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I vividly remember details anytime I see images I took in Tibet. I also find that the images I like the best are the ones that evoke such strong memories of when I took a photo, like the exact moment. It’s a bit eerie.
I think the main reason why I have favorite images is because of the honesty involved in it. Anytime I am honest in my life (either doing something with an honest intention or actually saying something honest) life changing things happen.
I remember sitting in my old apartment in Shenzhen as I was taking a photo of the city. I remember thinking that I was ready for a serious relationship and get married. I met my future boyfriend, then husband the next day.
The more I think about it, the more Tibet evokes such memories for me is because I was brutally honest as well. I had a very candid conversation with my then boyfriend. I remember crying. I also remember that I had to truly be open in order to move on. A few weeks after that, I got engaged.
I find it funny how events happen to me. I also like linking my photographs with happy, sad, or vivid memories. It used to be about the perfect photo, but the more I continue with my hobby, the more I find that it helps preserve what I’m afraid I might forget.
I’m going to be honest again, and I vow to be honest from now on. I haven’t updated in the past because I got lazy. I was also going through the motions from lots of life changes and wasn’t convinced that walking around a park with my camera was going to help me capture beautiful images. I was also sad about the lack of film photography resources around where I am now. Yes I know, these are excuses.
I can still post because I have a lot of images from China and other travels I haven’t posted yet. I’m also going to post the not-so-perfect ones so I can learn why those photos didn’t turn out in the first place. As the weather warms up more I will go on walks and capture the beauty in what I thought were boring places. I’m also changing the direction of the blog a little to include some posts about yoga and my journey in it. I hope to take photos of myself in yoga poses.
I’m happy and relieved to be writing this. I am looking forward to all that comes from now on.
It’s interesting how much more you photograph when you are in a foreign country. I think that if a similar scene presented itself here in the USA, I probably would pass it on by. I wonder why that is? Is the trick to good photography to train yourself to look at all the scenes around you as new and foreign?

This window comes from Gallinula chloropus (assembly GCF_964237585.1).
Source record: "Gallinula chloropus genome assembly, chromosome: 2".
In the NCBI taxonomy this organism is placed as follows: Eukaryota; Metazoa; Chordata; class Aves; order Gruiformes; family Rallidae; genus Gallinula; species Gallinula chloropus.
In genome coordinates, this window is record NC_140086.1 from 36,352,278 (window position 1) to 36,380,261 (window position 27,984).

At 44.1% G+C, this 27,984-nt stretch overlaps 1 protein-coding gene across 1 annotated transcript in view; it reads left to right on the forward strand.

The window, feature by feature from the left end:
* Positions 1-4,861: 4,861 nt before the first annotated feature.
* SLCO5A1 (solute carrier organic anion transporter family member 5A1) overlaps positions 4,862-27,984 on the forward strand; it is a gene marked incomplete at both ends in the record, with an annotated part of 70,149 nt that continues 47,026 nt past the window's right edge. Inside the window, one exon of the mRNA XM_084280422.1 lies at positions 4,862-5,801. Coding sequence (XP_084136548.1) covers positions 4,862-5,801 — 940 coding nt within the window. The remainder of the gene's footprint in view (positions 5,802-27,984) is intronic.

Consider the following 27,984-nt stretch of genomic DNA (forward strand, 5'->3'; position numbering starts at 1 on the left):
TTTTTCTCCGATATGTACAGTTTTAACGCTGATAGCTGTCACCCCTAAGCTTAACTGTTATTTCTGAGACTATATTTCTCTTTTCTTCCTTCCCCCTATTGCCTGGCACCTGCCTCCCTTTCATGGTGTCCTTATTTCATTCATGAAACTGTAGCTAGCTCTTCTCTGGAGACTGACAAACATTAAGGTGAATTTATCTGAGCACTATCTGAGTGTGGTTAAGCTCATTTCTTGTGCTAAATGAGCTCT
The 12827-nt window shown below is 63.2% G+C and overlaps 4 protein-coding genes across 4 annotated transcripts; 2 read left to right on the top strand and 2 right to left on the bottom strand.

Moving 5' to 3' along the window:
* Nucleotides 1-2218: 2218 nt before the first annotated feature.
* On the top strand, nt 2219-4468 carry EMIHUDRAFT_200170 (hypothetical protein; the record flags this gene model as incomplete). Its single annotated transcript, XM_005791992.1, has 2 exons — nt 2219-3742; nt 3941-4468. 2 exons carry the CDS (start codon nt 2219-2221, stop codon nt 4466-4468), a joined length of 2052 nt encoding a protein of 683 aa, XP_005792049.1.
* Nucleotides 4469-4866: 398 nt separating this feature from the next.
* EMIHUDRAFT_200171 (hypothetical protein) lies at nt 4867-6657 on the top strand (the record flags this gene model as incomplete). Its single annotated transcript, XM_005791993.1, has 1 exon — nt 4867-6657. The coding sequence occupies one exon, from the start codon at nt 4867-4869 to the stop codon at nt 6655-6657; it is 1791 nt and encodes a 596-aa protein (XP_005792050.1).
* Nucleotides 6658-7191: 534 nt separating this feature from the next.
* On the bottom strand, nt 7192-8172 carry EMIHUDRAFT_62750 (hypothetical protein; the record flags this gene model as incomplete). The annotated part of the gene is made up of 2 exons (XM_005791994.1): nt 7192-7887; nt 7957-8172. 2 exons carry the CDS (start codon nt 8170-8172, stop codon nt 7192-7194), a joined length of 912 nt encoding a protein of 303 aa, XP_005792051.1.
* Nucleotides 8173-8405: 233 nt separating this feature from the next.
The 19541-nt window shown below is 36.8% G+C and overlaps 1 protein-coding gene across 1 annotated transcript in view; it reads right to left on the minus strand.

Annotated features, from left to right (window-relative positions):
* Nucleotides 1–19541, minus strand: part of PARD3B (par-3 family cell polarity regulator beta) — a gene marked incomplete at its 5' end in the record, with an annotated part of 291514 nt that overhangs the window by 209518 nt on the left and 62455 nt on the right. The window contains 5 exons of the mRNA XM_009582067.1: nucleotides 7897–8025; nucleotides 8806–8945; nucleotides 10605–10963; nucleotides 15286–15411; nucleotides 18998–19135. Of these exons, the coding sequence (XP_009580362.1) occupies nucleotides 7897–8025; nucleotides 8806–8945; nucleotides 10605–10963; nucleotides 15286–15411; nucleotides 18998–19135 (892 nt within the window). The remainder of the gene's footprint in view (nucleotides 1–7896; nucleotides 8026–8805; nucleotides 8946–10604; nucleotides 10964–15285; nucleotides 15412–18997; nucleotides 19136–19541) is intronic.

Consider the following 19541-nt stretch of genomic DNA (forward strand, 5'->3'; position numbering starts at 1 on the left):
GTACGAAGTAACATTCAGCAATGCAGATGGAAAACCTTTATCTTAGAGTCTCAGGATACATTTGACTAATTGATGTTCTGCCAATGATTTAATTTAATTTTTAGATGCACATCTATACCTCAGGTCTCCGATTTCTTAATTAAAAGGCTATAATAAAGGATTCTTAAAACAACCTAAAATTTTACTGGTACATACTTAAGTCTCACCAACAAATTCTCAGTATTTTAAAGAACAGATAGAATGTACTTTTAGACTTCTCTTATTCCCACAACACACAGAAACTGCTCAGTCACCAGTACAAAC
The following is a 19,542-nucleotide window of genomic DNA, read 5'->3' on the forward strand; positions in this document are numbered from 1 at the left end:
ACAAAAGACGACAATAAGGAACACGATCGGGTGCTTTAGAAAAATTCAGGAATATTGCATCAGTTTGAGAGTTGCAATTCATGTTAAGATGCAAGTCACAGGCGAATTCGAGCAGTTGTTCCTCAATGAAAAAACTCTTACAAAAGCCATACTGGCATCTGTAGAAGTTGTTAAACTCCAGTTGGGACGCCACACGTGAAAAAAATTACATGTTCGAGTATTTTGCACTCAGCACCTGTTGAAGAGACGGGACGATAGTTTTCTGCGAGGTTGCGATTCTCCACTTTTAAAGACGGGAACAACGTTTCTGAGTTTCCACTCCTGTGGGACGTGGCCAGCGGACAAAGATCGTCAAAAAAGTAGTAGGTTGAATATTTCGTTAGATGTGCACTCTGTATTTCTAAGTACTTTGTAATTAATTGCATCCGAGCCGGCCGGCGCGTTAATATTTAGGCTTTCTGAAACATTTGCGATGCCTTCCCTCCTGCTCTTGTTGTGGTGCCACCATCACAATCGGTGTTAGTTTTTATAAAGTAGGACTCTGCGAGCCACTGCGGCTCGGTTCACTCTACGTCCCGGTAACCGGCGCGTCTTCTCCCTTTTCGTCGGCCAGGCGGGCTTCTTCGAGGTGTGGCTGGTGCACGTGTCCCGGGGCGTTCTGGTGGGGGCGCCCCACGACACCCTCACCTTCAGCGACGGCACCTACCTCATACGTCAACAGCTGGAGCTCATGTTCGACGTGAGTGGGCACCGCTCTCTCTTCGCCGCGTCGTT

Even looking back when I was in foreign countries, in the beginning I would scoff at taking photos of such scenes. I wanted to take cool scenes of people and what I thought people would like, and not what I found interesting. It wasn’t until I started wandering around by myself that I let my guard down about having to take ‘wow’ photos and just looking around and analyzing what I thought was intriguing. Clicking the shutter almost became intuitive at that point. I also learned that every photo I looked at, I could remember the exact moment I took it and why I liked the scene.
So perhaps photography isn’t necessarily about taking that great photo, but to appreciate all that is around you. Capturing the photo is just a tangible way to show everyone else.
Anybody have a story where they’re lining up a shot, you make sure that timing and composition is right. Then….someone comes in and ruins it! I’ve had times where I press the shutter and someone bumps into me, or someone steps in front, and there isn’t really another chance for me to take a similar shot again.
I don’t quite remember how I wanted to compose this shot initially, but someone decided to try and pet this bird when I pressed the shutter. *sigh*
Finally scanned the rest of my film from China, and I must say, looking through shots taken with my Yashica D, I am more and more in love with it. I’m still working around focusing in lower light conditions, and have unfortunately ruined many shots because the focusing screen is not as light as my last TLR, which oddly isn’t built as well as this one. I find I have to be a LOT slower when focusing, and am trying to find other ways of keeping still when holding for shots slower than 1/60.
Shot taken at The Kitchen Futian. I was lucky enough to go inside the tiny cooking quarters of the place and snap some shots. If you happen to reside in Shenzhen, some of my photos might still be hanging up there.